Cert: 15 / 92 mins / Dir. Simon Verhoeven / Trailer
Okay, we all know how this works by now, and the review for Friend Request writes itself almost as transparently as the film does. This all-too-familiar tale is a clock-punching hour and a half of colour-desaturated cattle-prod jumps, based entirely on the premise of "You don't understand the full mechanics of the supernatural; you don't understand the back-end workings of Facebook*1; ergo, they're the same!".
And in order for this film to work, that's a thematic-link that you're really going to have to buy into. It's easy to be cynical of course, and perhaps it's unfair to judge the logical implausibilities of a film where the plot itself is based on folklore and superstition. Then again, the film expects to be taken seriously in an age where the average audience member knows more about social networking than the writers apparently do.
But as readers with even the shortest of cinematic memories will have gathered, Friend Request is little more than a shameless plagiarisation of 2015's Unfriended, which manages to completely miss the point of what at least made that an interesting film (if not necessarily a great one). As this story's shunned teenager goes all digital-era-Carrie and starts haunting her contemporaries with suspiciously lo-res cam footage and suspiciously lavish Flash animation, we are at least gifted with a selection of characters that we won't mind seeing die. Ironically, the film's attempts to be macabre are laughable to the point where they're no longer funny.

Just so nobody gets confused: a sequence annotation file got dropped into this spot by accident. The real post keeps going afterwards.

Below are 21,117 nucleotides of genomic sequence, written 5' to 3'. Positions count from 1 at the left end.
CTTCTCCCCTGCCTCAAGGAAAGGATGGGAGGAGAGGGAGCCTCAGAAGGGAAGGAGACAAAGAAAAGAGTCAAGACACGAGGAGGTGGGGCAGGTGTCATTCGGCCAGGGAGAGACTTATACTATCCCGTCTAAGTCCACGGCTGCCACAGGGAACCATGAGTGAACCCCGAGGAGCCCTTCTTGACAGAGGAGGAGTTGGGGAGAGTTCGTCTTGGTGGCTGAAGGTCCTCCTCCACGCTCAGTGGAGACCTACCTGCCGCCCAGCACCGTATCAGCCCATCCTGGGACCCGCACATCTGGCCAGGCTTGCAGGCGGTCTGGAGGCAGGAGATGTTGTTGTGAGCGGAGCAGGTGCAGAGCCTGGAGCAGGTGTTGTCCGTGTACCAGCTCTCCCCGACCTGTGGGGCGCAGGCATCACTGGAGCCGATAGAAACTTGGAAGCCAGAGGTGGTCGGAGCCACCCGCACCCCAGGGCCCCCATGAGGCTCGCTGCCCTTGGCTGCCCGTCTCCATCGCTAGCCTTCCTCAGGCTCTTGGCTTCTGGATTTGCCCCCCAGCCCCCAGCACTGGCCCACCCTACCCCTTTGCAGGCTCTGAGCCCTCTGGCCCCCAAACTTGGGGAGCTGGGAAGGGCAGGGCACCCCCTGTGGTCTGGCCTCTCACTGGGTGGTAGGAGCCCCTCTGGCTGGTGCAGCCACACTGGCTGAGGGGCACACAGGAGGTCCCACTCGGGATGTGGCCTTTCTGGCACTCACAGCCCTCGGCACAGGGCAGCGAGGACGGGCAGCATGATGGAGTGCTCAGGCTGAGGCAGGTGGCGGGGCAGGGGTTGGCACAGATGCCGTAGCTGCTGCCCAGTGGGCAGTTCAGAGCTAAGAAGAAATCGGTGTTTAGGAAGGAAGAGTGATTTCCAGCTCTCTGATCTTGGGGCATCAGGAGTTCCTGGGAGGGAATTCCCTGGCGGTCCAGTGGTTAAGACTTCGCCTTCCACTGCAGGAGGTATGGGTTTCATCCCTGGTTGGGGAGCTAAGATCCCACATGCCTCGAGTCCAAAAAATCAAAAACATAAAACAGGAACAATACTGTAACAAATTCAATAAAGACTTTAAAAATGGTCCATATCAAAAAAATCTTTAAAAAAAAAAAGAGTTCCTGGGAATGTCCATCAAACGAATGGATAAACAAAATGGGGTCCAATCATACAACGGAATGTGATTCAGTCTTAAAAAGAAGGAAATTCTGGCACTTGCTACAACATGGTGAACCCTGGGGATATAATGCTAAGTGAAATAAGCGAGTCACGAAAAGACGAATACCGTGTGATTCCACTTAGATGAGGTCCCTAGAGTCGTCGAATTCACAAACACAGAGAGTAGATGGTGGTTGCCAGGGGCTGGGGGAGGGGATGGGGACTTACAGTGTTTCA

Despite trying to provoke controversy with every on-screen expiration, the most offensive thing about Friend Request is its laziness.
But it's no less than I expected, so at least the film's consistent in that regard…
File alongside Ouija; it's that stupid.
If you fancy paying £10 to be shrieked at by an unfeasibly angry goth for an hour and a half, by all means.
Couldn't tell you either way, but I hope not.
No, but that eagle-screech is in there (and for no real reason).
Level 2: The film stars William Moseley, who was also in 2008's Chronicles of Narnia: Prince Caspian alongside Warwick 'Wicket' Davis, and the voice of Liam 'Qui-Gon' Neeson.
*1 Note, not actual branded Facebook. Just a user-interface and colour-scheme that look close enough to heavily suggest the world's largest social network, but different enough to not seriously infringe copyright. Although oddly, the word Facebook is screen-referenced in the share-panel of a online news article in the film (still not the actual logo, though). It's also interesting that this thoroughly exploitative, suicide-themed torture-parable seems to have had no problem in securing clearance for the usage of Apple products. Go figure.
• ^^^ That's dry, British humour, and most likely sarcasm or facetiousness.
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